Fortunately, Kentucky has not seen much of this controversy thanks to the leadership of our General Assembly. In 2009, the Kentucky General Assembly passed Senate Bill 1 which required Kentucky to develop college- and career-ready standards, assessments based on these more rigorous standards and an accountability system aligned to both the standards and assessments.
What has happened in other states?
While most other states adopted college- and career-ready standards in 2010-11 time frame, the adoption of the standards was voluntary. Major push back on college- and career-ready standards occurred after President Obama and Education Secretary Duncan supported adoption and implementation of the standards through the Race to the Top grants and No Child Left Behind Waivers.
Most states moved slowly to implement the standards and relied on the Race to the Top (RTTT) assessment consortia – the Partnership for Assessment of Readiness for College and Careers (PARCC) or Smarter Balanced – to develop new assessments. The first administration of these consortia-developed state assessments took place during the 2014-15 school year, and only now states are beginning to report the results.
Major push back on the state assessments happened within the last 12 months primarily due to opposition to the college- and career-ready standards; opposition from teachers who were concerned about being evaluated based on student test scores (a Race to the Top and No Child Left Behind waiver requirement); and opposition from parent organizations who were concerned about over testing of students and narrowing of curriculum due to an emphasis on tested subjects.
At one time, almost 40 states belonged to one or more of the assessment consortia. Very early in 2010, Kentucky belong to both. However, it became apparent to us that the consortia would not be able to provide an assessment that met our budget or timeline.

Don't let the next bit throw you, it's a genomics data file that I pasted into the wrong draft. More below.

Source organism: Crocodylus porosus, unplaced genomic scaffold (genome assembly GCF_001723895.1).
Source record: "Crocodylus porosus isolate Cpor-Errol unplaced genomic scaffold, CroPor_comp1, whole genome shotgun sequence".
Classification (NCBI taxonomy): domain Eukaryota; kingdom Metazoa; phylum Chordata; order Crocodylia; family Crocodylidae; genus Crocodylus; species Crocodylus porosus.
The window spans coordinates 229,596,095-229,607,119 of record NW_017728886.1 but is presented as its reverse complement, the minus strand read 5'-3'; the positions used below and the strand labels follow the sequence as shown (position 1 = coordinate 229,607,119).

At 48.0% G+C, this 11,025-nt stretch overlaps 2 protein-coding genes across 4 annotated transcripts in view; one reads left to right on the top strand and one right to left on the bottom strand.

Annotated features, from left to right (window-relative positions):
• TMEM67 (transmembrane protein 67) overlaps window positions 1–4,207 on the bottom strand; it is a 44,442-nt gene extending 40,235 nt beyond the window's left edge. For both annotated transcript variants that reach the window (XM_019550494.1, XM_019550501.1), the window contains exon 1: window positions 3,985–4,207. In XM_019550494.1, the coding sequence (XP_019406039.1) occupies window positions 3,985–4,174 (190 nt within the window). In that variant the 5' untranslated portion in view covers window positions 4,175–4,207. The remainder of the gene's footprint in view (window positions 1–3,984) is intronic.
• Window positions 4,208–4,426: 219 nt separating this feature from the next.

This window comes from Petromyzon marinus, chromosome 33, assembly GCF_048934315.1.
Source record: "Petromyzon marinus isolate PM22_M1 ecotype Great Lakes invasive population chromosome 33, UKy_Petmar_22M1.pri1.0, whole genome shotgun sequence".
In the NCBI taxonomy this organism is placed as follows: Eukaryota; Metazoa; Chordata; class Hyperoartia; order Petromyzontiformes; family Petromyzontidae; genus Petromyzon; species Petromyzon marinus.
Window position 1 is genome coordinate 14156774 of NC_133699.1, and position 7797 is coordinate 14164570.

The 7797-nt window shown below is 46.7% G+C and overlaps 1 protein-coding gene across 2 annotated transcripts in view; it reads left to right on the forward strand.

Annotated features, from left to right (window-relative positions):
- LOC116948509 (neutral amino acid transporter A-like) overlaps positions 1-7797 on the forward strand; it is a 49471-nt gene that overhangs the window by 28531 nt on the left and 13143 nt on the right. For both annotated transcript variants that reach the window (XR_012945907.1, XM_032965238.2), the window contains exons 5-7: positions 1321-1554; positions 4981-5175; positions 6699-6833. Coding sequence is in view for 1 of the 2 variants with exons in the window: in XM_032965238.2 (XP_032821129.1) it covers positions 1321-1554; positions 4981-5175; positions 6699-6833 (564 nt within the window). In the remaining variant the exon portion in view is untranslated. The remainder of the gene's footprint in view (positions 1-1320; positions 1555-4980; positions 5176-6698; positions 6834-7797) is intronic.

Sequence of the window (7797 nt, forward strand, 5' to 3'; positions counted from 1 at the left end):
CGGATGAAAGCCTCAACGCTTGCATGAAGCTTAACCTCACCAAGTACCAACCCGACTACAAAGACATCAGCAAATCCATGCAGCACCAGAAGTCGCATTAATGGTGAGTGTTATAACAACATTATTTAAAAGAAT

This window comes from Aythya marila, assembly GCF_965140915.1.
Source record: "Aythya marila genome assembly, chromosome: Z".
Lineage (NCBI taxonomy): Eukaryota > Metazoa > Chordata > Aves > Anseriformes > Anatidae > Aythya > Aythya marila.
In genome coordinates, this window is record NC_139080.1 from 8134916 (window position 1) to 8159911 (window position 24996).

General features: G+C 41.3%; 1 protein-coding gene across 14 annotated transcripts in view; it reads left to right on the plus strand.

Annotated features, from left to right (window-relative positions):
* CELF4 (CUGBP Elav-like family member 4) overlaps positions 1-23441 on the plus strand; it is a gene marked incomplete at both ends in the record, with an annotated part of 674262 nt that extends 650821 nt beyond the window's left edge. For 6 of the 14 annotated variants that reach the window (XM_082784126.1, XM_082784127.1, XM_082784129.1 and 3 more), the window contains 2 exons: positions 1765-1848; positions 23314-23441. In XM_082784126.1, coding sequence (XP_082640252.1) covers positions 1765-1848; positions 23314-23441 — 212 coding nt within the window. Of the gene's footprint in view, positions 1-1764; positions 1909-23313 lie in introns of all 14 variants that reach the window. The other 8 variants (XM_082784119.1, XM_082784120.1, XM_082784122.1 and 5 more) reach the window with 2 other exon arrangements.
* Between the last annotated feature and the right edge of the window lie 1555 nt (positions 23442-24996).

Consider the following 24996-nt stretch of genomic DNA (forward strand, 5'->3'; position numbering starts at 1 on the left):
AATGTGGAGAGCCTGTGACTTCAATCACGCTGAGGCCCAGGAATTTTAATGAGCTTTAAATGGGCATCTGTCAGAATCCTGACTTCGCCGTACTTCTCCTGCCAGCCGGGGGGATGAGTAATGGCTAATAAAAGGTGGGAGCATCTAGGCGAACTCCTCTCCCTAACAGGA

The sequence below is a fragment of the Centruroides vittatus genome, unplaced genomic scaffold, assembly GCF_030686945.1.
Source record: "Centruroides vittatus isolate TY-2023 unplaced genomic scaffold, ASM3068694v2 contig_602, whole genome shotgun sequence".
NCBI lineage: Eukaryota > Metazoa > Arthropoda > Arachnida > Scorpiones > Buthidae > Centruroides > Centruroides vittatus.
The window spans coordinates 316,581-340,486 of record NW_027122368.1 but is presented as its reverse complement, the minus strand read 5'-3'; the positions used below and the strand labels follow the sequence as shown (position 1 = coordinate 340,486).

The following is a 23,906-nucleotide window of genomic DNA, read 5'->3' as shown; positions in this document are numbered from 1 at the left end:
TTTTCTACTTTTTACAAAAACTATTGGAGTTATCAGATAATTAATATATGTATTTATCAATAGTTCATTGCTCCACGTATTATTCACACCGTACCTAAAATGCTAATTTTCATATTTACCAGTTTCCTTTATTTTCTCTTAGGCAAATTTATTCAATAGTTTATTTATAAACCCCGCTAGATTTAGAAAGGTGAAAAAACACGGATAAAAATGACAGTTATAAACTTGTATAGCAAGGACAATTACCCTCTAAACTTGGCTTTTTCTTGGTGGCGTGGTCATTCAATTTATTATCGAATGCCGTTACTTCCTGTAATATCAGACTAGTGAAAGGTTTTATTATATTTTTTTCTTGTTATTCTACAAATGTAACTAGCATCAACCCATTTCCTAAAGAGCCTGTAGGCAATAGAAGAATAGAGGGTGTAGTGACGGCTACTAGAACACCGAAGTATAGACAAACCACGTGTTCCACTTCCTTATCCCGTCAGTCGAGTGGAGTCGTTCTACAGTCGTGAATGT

Kentucky worked with classroom teachers and assessment experts to develop a Kentucky-specific assessment that was aligned from 3-8 through high school with the college-readiness expectations based on the ACT. Kentucky parents and teachers are able to determine as early as 3rd grade if a student is on track to reach the ACT college-readiness benchmark in the 11th grade. Since the ACT is a state-required assessment and is widely recognized by parents and colleges, this alignment seems to have given Kentucky an advantage with helping parents understand the importance of annual testing.
As I reflect on events since Senate Bill 1 in 2009, the key reasons that Kentucky has successfully navigated the rough political waters that have sunk other states are:
1) General Assembly support and action on a comprehensive college- and career-ready agenda
2) Overwhelming support and buy in from educators and parents for the college- and career-ready agenda.
Moving forward, I believe that we will continue to see other states struggle with state assessments.
I predict the RTTT assessment consortia will have difficulty providing an assessment of college- and career-readiness that is comparable to accepted measures such as ACT. The consortia also will struggle to provide an assessment that is cost effective for states. Due to the political environment, we will continue to see more states drop out of the assessment consortia (currently the majority of states do not belong to an assessment consortium).
I am very proud of the leadership of the General Assembly and the work of Kentucky educators to make a smooth transition to a college- and career-ready agenda. I predict that the Kentucky economy will continue to improve due to the education focus on college- and career-readiness.
Just this week, I reviewed data for the Class of 2013 that revealed students who graduated from high school, met the Kentucky college-readiness benchmarks and attend postsecondary out performed students who were not college ready. According to the data, in their first year of postsecondary, college-ready students
• have a much higher GPA (2.6 vs 1.7)
• complete nearly double the number of college credit hours (21.9 vs 11.1) and
• return for a second year of postsecondary at a higher rate (85 percent versus 65 percent)
This is great validation that our assessments and college-readiness benchmarks are strong predictors of postsecondary success.